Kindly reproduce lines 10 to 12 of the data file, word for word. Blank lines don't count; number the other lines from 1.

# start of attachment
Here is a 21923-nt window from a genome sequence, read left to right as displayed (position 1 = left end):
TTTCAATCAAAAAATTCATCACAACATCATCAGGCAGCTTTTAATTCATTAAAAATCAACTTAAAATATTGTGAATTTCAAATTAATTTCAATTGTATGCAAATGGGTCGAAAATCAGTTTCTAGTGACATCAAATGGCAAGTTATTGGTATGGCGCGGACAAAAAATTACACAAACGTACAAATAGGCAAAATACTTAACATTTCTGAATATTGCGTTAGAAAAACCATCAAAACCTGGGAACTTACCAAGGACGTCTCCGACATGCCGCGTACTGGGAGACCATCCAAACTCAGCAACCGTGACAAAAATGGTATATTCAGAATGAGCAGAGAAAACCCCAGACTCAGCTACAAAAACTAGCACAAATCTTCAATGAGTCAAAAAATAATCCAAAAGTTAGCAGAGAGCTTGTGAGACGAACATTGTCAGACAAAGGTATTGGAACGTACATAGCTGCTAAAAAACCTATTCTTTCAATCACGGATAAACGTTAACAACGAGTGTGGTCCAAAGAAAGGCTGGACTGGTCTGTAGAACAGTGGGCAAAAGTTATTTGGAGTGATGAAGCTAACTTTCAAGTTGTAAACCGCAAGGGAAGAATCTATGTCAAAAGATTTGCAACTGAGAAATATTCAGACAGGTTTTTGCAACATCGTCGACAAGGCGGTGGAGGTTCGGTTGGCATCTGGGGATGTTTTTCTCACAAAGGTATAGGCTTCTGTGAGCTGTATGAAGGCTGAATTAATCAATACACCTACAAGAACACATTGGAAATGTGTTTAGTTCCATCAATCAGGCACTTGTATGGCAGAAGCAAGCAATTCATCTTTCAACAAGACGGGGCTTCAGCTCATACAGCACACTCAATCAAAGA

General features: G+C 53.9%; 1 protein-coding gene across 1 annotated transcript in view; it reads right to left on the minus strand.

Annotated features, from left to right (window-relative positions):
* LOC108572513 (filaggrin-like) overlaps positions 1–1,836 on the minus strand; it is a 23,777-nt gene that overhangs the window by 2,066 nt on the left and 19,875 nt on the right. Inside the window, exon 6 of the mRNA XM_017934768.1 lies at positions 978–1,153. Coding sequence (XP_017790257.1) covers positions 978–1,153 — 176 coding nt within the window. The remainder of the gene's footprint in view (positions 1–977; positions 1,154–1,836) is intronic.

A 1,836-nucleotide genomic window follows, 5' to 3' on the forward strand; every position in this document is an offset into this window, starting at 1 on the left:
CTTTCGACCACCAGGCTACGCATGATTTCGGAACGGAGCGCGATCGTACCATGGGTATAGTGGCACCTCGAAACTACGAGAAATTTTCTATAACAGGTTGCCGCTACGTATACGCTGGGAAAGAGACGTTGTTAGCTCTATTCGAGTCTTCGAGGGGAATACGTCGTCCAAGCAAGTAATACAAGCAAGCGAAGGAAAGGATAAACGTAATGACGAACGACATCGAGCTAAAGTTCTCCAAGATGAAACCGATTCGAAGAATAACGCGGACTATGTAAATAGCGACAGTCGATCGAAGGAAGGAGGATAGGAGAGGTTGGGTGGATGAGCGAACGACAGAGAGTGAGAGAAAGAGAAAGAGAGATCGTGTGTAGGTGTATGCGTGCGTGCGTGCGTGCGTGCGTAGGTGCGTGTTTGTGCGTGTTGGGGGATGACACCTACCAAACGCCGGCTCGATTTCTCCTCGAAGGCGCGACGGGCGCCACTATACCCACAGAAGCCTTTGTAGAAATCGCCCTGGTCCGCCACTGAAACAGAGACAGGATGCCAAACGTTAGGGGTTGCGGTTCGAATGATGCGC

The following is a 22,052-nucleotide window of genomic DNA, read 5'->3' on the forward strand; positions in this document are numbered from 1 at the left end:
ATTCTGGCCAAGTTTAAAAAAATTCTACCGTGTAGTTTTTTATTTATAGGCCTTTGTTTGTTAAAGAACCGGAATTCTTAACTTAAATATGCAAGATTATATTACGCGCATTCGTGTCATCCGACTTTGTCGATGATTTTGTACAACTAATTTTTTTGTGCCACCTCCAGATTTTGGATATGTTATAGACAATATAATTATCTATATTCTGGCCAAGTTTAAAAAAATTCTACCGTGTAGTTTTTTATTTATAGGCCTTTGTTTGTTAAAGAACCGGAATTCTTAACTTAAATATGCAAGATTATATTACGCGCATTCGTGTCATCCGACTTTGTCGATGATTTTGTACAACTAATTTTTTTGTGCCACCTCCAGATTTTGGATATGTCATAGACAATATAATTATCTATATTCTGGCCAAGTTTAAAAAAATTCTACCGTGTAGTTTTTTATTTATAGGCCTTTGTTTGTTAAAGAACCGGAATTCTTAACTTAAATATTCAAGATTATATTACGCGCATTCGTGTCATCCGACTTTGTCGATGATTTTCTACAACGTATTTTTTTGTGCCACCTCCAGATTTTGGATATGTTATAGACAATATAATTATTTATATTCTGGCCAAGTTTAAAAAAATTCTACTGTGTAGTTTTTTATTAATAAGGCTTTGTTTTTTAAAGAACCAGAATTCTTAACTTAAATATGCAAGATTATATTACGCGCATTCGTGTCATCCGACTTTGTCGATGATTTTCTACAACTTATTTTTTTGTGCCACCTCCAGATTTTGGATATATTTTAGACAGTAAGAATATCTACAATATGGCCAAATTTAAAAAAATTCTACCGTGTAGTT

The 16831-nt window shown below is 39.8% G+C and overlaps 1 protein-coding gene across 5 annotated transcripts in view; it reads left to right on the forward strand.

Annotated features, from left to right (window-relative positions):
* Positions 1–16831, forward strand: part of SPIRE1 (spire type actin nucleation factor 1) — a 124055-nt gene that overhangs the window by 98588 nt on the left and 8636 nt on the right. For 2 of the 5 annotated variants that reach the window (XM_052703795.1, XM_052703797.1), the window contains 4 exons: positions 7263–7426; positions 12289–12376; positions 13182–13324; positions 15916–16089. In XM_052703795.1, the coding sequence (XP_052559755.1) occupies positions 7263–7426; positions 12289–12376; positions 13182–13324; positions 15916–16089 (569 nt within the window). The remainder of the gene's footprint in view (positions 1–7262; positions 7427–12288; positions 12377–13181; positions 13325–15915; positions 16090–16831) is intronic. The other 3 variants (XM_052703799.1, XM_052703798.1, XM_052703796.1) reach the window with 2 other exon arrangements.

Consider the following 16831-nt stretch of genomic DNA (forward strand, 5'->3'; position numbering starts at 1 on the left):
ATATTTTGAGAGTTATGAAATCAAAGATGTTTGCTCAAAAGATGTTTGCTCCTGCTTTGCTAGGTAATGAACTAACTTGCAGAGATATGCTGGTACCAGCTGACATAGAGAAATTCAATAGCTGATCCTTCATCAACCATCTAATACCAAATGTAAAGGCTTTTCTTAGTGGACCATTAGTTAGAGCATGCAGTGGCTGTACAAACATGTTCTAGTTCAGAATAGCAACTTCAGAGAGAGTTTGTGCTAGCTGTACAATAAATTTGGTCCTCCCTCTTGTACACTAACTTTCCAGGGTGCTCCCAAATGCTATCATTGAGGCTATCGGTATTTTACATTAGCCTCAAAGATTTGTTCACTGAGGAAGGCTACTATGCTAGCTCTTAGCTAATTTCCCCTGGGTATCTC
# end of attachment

The 16831-nt window shown below is 39.8% G+C and overlaps 1 protein-coding gene across 5 annotated transcripts in view; it reads left to right on the forward strand.

Annotated features, from left to right (window-relative positions):
* Positions 1–16831, forward strand: part of SPIRE1 (spire type actin nucleation factor 1) — a 124055-nt gene that overhangs the window by 98588 nt on the left and 8636 nt on the right. For 2 of the 5 annotated variants that reach the window (XM_052703795.1, XM_052703797.1), the window contains 4 exons: positions 7263–7426; positions 12289–12376; positions 13182–13324; positions 15916–16089. In XM_052703795.1, the coding sequence (XP_052559755.1) occupies positions 7263–7426; positions 12289–12376; positions 13182–13324; positions 15916–16089 (569 nt within the window). The remainder of the gene's footprint in view (positions 1–7262; positions 7427–12288; positions 12377–13181; positions 13325–15915; positions 16090–16831) is intronic. The other 3 variants (XM_052703799.1, XM_052703798.1, XM_052703796.1) reach the window with 2 other exon arrangements.